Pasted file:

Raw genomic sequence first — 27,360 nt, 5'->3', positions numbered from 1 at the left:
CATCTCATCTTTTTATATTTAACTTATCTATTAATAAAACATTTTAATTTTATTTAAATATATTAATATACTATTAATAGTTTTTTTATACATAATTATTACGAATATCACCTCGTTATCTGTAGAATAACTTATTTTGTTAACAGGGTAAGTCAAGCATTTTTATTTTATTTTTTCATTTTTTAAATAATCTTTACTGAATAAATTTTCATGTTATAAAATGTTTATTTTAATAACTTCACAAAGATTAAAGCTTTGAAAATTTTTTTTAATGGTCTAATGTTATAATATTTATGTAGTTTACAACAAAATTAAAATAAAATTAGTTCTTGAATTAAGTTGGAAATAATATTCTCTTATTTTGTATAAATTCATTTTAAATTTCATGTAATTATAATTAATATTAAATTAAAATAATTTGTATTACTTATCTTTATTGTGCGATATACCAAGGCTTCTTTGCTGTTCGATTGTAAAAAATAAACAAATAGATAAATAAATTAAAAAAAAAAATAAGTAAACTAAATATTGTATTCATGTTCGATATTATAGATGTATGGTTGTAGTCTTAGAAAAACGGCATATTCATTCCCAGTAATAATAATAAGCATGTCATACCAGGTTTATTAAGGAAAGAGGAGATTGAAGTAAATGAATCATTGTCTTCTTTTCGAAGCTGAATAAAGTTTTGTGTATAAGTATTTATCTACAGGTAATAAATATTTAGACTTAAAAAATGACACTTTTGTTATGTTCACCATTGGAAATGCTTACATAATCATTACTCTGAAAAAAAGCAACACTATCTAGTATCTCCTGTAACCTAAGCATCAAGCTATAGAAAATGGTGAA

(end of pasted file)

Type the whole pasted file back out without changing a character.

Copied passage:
Raw genomic sequence first — 27,360 nt, 5'->3', positions numbered from 1 at the left:
CATCTCATCTTTTTATATTTAACTTATCTATTAATAAAACATTTTAATTTTATTTAAATATATTAATATACTATTAATAGTTTTTTTATACATAATTATTACGAATATCACCTCGTTATCTGTAGAATAACTTATTTTGTTAACAGGGTAAGTCAAGCATTTTTATTTTATTTTTTCATTTTTTAAATAATCTTTACTGAATAAATTTTCATGTTATAAAATGTTTATTTTAATAACTTCACAAAGATTAAAGCTTTGAAAATTTTTTTTAATGGTCTAATGTTATAATATTTATGTAGTTTACAACAAAATTAAAATAAAATTAGTTCTTGAATTAAGTTGGAAATAATATTCTCTTATTTTGTATAAATTCATTTTAAATTTCATGTAATTATAATTAATATTAAATTAAAATAATTTGTATTACTTATCTTTATTGTGCGATATACCAAGGCTTCTTTGCTGTTCGATTGTAAAAAATAAACAAATAGATAAATAAATTAAAAAAAAAAATAAGTAAACTAAATATTGTATTCATGTTCGATATTATAGATGTATGGTTGTAGTCTTAGAAAAACGGCATATTCATTCCCAGTAATAATAATAAGCATGTCATACCAGGTTTATTAAGGAAAGAGGAGATTGAAGTAAATGAATCATTGTCTTCTTTTCGAAGCTGAATAAAGTTTTGTGTATAAGTATTTATCTACAGGTAATAAATATTTAGACTTAAAAAATGACACTTTTGTTATGTTCACCATTGGAAATGCTTACATAATCATTACTCTGAAAAAAAGCAACACTATCTAGTATCTCCTGTAACCTAAGCATCAAGCTATAGAAAATGGTGAA